Multiple Imputation with Multivariate Models: An Evaluation of Two Case Studies 公开

Bounthavong, Mark (2013)

Permanent URL: https://etd.library.emory.edu/concern/etds/dr26xx45j?locale=zh
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Abstract

The purpose of this thesis compared different methods for handling missing data with two observational studies as case studies in order to determine if there were any potential influence on the study results and conclusions.

Both case studies used multivariate models to answer a specific hypothesis. The first retrospective cohort study (Case study 1) constructed logistic regression models to investigate the association between adherence and achievement of lipid panel changes (achieving a >/=25% reduction). The second retrospective cohort study (Case study 2) constructed a multiple linear regression model that investigated the association between drug (exenatide or liraglutide) and change in hemoglobin A1c (HbA1c) level. Multiple imputation (MI) method was compared to complete-case analysis (CCA) to determine the direction and magnitude of the parameter estimates for each case study.

In Case study 1, the regression results for the crude, CCA, and MI methods were similar and did not vary significantly for LDL, HDL, and TC reduction of a >/=25% or greater from baseline. In Case study 2, results for the crude, CCA, and MI methods were similar and did not vary significantly for HbA1c reduction from baseline.

Based on the results of this study, multiple imputation may not be beneficial since the conclusions remained unchanged. Researchers who are involved with multivariate models may consider using multiple imputation to address missing data. Multiple imputation could be presented alongside the results of the complete-case analysis; but this may seem redundant if there are no differences in study conclusions.

Table of Contents

TABLE OF CONTENTS

CHAPTER 1: INTRODUCTION (Page 1)

1.1. Introduction and Rationale (Page 1)

1.2. Problem Statement (Page 3)

1.1.2. Missing data mechanisms (Page 5)

1.1.2.1. Missing completely at random (MCAR) (Page 6)

1.2.1.2. Missing At Random (MAR) (Page 6)

1.2.1.3. Not Missing At Random (NMAR) (Page 7)

1.2.2. Consequences of missing data mechanisms (Page 8)

1.3. Theoretical Framework (Page 8)

1.3.1. Simple methods (ad hoc) (Page 8)

1.3.1.1. Complete-case analysis (Page 8)

1.3.1.2. Available-case analysis (Page 9)

1.3.1.3. Single imputation (Page 10)

1.3.2. Complex methods ( Page 12)

1.3.2.1. Multiple imputations (Page 13)

1.4. Purpose Statement (Page 17) 1.5. Research Question (Page 17) 1.6. Significance Statement (Page 18) 1.7. Definition of Terms (Page 19) CHAPTER 2: REVIEW OF LITERATURE (Page 20)

2.1. Systematic Review of the Literature (Page 20)

2.2. Results of the Systematic Review (Page 21)

2.2.1. Summary of results (Page 22)

2.3. Summary of Current Problem and Study Relevance (Page 30) CHAPTER 3: METHODS (Page 33) 3.1. Introduction (Page 33) 3.2. Population and Sample (Page 34)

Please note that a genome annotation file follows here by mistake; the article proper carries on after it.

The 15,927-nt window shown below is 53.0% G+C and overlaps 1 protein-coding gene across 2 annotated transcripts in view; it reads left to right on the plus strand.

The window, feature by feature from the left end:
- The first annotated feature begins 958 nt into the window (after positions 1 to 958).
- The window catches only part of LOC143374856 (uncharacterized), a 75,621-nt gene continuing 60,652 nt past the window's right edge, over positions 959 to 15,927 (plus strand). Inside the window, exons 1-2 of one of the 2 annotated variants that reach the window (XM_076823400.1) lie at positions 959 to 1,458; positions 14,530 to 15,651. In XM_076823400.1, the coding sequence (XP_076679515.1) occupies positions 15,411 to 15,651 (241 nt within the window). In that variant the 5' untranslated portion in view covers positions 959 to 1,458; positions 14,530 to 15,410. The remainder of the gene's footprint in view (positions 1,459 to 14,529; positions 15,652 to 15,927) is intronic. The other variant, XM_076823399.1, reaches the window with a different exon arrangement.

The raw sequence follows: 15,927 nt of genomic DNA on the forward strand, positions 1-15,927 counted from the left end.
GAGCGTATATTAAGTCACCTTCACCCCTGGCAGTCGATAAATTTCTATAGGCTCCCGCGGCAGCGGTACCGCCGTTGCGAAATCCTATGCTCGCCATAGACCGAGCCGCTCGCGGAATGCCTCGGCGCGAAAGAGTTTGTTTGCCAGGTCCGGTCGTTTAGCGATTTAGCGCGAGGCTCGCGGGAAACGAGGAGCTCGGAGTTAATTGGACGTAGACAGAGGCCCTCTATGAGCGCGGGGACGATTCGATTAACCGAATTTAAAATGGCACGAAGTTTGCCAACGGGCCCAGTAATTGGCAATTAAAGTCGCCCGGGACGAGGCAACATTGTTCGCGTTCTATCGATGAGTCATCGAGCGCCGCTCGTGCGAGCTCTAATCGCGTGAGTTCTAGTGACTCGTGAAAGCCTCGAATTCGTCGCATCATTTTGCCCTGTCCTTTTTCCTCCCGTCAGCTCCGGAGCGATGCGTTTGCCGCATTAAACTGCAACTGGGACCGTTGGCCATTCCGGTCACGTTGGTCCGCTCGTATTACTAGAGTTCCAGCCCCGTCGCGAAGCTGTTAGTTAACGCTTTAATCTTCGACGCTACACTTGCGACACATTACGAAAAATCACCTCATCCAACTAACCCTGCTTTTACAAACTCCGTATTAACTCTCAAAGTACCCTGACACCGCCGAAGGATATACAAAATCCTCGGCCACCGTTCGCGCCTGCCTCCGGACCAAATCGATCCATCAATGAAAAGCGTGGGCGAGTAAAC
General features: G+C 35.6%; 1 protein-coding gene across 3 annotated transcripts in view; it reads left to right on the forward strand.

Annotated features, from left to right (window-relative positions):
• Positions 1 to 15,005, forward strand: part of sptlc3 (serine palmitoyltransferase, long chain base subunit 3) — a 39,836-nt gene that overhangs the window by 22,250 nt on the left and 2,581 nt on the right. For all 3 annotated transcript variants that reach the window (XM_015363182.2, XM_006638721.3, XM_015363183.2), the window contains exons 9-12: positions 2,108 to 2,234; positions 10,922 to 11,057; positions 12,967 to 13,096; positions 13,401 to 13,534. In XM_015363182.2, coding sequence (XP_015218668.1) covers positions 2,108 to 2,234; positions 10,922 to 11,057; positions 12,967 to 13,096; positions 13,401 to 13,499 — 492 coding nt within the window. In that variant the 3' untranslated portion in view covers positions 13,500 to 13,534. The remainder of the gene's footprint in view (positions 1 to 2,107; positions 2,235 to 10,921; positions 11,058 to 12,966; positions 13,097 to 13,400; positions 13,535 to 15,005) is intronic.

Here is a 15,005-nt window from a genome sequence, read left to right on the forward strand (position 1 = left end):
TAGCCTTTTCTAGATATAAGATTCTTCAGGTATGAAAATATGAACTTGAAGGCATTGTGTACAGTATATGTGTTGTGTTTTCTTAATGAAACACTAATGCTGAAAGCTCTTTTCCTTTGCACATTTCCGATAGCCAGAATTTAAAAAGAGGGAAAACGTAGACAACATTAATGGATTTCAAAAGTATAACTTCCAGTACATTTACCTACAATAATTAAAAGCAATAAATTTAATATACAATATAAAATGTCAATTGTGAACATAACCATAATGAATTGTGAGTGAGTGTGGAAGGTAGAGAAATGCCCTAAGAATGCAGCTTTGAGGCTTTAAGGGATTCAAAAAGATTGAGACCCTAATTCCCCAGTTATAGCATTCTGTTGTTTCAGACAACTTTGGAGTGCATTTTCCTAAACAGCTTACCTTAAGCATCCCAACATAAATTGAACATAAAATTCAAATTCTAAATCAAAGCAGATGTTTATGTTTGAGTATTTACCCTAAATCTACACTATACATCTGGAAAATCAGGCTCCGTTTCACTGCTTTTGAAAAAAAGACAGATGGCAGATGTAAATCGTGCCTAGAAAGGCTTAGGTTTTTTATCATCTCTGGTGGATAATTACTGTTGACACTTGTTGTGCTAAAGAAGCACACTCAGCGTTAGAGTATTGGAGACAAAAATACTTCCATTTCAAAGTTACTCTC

3.2.1. Case 1 - Regional level (Page 34)

3.2.2. Case 2 - National level (Page 36)

3.3. Research Design and Procedures (Page 37)

3.3.1. Case Study 1 (Page 37) 3.3.2. Case Study 2 (Page 38) 3.4. Instruments (Page 39)

3.5. Plans for Data Analysis (Page 41)

3.6. Limitations and Delimitations (Page 43)

CHAPTER 4: RESULTS (Page 45) 4.1. Introduction (Page 45) 4.2. Findings (Page 45) 4.2.1. Case study 1 (Page 45) 4.2.2. Case study 2 (Page 50) 4.3. Summary (Page 53)

CHAPTER 5: CONCLUSIONS, IMPLICATIONS, AND RECOMMENDATIONS (Page 56)

5.1. Introduction (Page 56) 5.2. Summary of Study (Page 56) 5.2.1. Case study 1 (Page 57) 5.2.2. Case study 2 (Page 58) 5.3. Conclusions (Page 58) 5.3.1. Case study 1 (Page 58) 5.3.2. Case study 2 (Page 59) 5.5.3. Limitations (Page 60) 5.4. Implications (Page 61) 5.5. Recommendations (Page 62) REFERENCES (Page 64) APPENDIX (Page 69)

Appendix 1: SAS codes for Case study 1 (Page 69)

Appendix 2: SAS codes for Case study 2 (Page 80)

TABLES

Table 1. Efficiency of multiple imputations relative to proportion of missing values (Page 15)

Table 2. Definition of terms 19

Table 3. ICD-9-CM Diagnosis Codes for dyslipidemia use for case study 1 (Page 35)

Table 4. Baseline demographics between adherent and non-adherent subjects (Page 46)

Table 5. Missing data pattern for Case study 1 (Page 47)

Table 6. Univariate analysis with lipid outcomes, Case study 1 (Page 48)

Table 7. Odds of achieving a >/=25% reduction in lipid panel levels for adherent

versus non-adherent patients on a statin in the VASDHS, Case study 1 (Page 48)

Table 8. Baseline demographics for exenatide and liraglutide groups, Case study 2 (Page 49)

Table 9. Number of missing data, Case study 2 (Page 51)

Table 10. Percent change in HbA1 at 2 years from baseline for exenatide relative to

liraglutide, Case study 2 (Page 52)

FIGURES

Figure 1. Multiple imputation of m = 5 datasets (Page 14)

Figure 2. Flow diagram of the literature search (Page 22)

Figure 3. Schematic of the VA Regional Data Warehouse (Page 40)

Figure 4. Schematic of the VA Corporate Data Warehouse (Page 40)

Figure 5. Recommended guideline for validating study conclusions (Page 63)


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